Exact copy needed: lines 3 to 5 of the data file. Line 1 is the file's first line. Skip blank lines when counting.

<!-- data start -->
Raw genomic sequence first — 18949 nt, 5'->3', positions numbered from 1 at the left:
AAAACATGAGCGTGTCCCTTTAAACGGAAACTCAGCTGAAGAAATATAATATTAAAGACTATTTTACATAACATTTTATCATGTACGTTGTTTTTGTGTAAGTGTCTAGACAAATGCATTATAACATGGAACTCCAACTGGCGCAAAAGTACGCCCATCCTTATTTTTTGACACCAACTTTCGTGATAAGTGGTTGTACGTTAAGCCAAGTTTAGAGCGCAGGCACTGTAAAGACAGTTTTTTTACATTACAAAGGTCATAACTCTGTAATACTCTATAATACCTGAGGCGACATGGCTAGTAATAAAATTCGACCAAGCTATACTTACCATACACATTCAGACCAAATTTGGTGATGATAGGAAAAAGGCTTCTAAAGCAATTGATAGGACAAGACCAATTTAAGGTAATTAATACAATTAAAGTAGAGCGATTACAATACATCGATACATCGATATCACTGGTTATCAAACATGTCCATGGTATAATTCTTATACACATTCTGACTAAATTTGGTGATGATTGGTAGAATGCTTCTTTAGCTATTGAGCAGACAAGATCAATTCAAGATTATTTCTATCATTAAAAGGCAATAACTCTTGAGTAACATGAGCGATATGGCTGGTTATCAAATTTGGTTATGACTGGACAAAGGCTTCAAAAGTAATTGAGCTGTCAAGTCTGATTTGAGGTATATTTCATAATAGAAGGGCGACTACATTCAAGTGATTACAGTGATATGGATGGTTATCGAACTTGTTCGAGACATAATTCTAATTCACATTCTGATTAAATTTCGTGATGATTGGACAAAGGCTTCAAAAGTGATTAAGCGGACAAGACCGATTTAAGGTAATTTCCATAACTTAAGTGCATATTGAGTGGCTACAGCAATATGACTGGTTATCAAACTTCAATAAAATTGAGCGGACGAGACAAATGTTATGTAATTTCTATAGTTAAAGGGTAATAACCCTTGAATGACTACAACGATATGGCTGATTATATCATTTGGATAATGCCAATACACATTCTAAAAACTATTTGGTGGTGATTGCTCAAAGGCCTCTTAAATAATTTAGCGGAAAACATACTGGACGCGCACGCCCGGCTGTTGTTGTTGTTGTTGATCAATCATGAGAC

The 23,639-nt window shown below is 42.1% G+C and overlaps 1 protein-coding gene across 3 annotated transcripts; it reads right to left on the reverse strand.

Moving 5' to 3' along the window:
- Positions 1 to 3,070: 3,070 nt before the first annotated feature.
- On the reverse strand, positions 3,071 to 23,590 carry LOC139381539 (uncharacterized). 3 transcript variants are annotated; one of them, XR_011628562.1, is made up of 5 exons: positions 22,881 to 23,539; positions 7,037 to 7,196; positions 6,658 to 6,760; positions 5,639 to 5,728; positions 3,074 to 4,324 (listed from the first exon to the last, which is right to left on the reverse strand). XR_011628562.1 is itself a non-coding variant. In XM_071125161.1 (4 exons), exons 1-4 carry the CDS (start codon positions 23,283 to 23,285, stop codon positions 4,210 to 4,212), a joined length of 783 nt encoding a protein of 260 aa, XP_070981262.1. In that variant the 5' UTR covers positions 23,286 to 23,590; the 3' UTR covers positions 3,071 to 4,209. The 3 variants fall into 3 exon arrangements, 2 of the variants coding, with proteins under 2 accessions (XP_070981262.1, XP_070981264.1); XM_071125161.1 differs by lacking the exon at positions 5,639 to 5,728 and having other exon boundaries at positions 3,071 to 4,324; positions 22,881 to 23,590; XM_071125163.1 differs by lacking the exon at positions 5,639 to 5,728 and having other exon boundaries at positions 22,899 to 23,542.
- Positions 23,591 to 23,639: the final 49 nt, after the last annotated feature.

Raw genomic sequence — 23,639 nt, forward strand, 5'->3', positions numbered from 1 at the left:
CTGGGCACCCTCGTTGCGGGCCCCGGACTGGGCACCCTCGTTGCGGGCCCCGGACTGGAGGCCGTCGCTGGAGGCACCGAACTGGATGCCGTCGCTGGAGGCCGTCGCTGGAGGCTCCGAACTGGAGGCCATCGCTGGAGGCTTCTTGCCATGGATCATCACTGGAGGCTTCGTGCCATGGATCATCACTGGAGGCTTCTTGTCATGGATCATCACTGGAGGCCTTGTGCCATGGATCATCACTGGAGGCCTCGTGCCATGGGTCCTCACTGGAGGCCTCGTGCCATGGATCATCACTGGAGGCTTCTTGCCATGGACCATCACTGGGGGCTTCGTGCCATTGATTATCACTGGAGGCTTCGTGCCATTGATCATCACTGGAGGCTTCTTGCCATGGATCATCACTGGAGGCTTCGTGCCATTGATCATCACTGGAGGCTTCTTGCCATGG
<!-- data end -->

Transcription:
The 23,639-nt window shown below is 42.1% G+C and overlaps 1 protein-coding gene across 3 annotated transcripts; it reads right to left on the reverse strand.

Moving 5' to 3' along the window:
- Positions 1 to 3,070: 3,070 nt before the first annotated feature.